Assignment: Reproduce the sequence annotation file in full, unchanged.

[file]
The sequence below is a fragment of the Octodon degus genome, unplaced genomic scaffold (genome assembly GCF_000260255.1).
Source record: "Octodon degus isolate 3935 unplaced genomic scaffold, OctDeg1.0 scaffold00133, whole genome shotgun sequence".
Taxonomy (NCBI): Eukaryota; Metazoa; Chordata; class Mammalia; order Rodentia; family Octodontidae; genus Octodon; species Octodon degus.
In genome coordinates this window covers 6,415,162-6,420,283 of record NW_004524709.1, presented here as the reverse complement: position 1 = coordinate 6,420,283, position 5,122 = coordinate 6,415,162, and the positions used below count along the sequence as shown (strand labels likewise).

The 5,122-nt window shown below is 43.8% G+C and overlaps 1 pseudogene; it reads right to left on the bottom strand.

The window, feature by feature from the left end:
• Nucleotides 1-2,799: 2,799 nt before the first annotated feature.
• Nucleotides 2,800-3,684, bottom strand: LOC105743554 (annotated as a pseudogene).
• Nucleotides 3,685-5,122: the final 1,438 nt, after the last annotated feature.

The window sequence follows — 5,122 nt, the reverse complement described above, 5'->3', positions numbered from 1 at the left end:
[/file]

The sequence below is a fragment of the Octodon degus genome, unplaced genomic scaffold (genome assembly GCF_000260255.1).
Source record: "Octodon degus isolate 3935 unplaced genomic scaffold, OctDeg1.0 scaffold00133, whole genome shotgun sequence".
Taxonomy (NCBI): Eukaryota; Metazoa; Chordata; class Mammalia; order Rodentia; family Octodontidae; genus Octodon; species Octodon degus.
In genome coordinates this window covers 6,415,162-6,420,283 of record NW_004524709.1, presented here as the reverse complement: position 1 = coordinate 6,420,283, position 5,122 = coordinate 6,415,162, and the positions used below count along the sequence as shown (strand labels likewise).

The 5,122-nt window shown below is 43.8% G+C and overlaps 1 pseudogene; it reads right to left on the bottom strand.

The window, feature by feature from the left end:
• Nucleotides 1-2,799: 2,799 nt before the first annotated feature.
• Nucleotides 2,800-3,684, bottom strand: LOC105743554 (annotated as a pseudogene).
• Nucleotides 3,685-5,122: the final 1,438 nt, after the last annotated feature.

The window sequence follows — 5,122 nt, the reverse complement described above, 5'->3', positions numbered from 1 at the left end: